Sign-up for a FREE 30-minute Intro to Teaching with 3D and VR here

Register
logo

Crystal

types of chemical reactions

types of equilibrium

Le- Chateliers principle

CBSE Class 11 Chemistry Chapter 7 Revision Notes

Chemical equilibrium is the condition in which the concentrations of reactants and products do not vary any more in a chemical process. The rate of forward reaction equals the rate of backward reaction at equilibrium.

Chapter 7: Equilibrium Revision Notes

Physical and Chemical Processes

  • Physical processes cause these changes, but they only impact the physical qualities of the substance being changed, not the chemical makeup or properties.
  • Changes in chemical composition and characteristics are involved in chemical processes. A chemical reaction happens whenever a chemical change occurs.

TYPES OF CHEMICAL REACTIONS

1. Combination Reactions

Two or more chemicals combine to produce a single compound in such reactions.

e.g.,\s2Mg + O2 → 2MgO

2. Decomposition Reactions

These are the reactions. When a chemical decomposes, two or more distinct compounds are produced.

e.g., PCI5 ⇔ PCI3 + CI2

Food digestion is a breakdown event as well.

3. Displacement Reactions

One element or group is displaced by another in these reactions. In actuality, these are redox reactions, such as

Zn(s) + H2SO4

4. Double Displacement or Metathesis Reactions

Precipitation reactions, neutralisation reactions, and other reactions in which two compounds react to generate two new compounds with no change in oxidation state.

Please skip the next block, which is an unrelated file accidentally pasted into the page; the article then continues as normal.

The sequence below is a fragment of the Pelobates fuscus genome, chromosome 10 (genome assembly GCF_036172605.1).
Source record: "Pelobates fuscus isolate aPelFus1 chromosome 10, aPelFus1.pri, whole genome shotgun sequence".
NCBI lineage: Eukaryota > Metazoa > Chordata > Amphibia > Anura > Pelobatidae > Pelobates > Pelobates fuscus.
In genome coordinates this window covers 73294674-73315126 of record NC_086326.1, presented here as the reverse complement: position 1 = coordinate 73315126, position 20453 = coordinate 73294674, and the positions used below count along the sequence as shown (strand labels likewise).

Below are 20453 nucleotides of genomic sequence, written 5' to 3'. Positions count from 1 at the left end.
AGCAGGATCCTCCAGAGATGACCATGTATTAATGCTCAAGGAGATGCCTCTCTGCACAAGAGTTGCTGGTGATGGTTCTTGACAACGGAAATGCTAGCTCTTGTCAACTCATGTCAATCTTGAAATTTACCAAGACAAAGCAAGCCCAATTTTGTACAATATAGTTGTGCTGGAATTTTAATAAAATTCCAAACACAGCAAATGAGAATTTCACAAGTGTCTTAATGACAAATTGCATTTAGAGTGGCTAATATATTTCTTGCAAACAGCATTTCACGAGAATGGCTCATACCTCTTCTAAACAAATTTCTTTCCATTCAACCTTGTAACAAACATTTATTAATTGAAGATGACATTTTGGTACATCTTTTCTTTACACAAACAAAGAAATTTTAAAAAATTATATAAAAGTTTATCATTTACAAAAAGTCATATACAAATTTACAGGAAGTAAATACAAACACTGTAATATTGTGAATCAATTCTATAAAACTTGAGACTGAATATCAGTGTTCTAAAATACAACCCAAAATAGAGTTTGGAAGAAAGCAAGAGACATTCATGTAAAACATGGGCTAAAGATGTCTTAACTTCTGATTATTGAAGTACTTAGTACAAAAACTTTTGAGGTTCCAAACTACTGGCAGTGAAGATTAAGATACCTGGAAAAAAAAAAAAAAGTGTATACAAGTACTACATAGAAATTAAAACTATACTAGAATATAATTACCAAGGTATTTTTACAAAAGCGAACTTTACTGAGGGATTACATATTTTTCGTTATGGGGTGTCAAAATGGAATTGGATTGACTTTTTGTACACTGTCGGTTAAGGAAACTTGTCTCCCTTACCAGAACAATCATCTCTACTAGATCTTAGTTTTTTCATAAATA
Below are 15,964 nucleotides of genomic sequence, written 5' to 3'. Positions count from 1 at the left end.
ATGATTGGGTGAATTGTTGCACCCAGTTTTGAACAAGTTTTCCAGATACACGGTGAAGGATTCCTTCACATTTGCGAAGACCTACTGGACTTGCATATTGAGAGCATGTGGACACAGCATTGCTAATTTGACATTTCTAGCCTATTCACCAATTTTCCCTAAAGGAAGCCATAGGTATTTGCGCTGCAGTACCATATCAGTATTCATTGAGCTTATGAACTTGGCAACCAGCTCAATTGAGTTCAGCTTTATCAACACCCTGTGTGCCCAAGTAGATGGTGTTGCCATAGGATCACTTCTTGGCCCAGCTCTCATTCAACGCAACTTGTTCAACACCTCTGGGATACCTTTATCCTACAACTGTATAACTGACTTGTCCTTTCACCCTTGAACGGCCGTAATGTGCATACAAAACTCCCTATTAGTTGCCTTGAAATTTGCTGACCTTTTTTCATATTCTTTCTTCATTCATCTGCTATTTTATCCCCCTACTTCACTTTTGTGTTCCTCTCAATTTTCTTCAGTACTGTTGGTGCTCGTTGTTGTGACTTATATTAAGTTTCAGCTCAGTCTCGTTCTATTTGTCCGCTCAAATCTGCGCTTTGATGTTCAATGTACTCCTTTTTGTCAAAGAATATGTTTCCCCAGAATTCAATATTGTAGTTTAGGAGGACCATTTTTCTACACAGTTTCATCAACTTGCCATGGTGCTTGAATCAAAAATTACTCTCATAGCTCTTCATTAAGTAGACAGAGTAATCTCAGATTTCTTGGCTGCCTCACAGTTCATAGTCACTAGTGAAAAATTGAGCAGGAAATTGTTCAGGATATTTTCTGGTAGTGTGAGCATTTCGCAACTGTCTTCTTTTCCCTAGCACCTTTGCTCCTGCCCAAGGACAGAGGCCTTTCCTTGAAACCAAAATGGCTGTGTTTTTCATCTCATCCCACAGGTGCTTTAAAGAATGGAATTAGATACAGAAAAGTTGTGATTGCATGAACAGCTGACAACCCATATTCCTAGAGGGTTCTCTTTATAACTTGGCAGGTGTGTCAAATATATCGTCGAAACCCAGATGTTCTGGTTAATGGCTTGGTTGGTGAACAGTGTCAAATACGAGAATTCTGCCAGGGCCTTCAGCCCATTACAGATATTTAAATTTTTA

AgNO3(aq) + NaCI(aq) + AgCl(s) + NaNO3(aq) + NaNO3(aq) + NaNO3(aq) + NaNO3(aq) + NaNO3(aq) + Na (aq)

EQUILIBRIUM STATE

  • When a reversible process or chemical reaction is carried out in a closed container under certain conditions, some visible attributes such as colour intensity, pressure, and density remain constant.
  • Equilibrium is the term used to describe such a condition.

There are several types of equilibrium:

Physical Equilibrium

  • Physical equilibrium is established in physical processes such as evaporation of water, melting of solids, dissolving of solutes, and so on. Water with ice
  • When everything is in balance, The rate at which ice melts equals the rate at which water freezes.

Chemical Equilibrium

  • When a reversible reaction occurs in a closed vessel, a stage is reached when the forward reaction speed matches the backward reaction speed.
  • It's the same as chemical equilibrium.
  • At equilibrium, the forward reaction rate equals the backward reaction rate.

Characteristics of Chemical Equilibrium

  1. Equilibrium can be achieved from any direction.

  2. Equilibrium is dynamic in nature, i.e., the response does not end at equilibrium.

  3. At equilibrium, the concentrations of different species do not vary.

  4. The presence of a catalyst has no effect on the equilibrium state. Catalyst aids in the speedy attainment of balance.

  5. The process's observable physical features become constant.

Law of Mass Action

  • According to Guldberg and Waage, the rate of a chemical reaction is proportional to the product of the interacting compounds' active masses.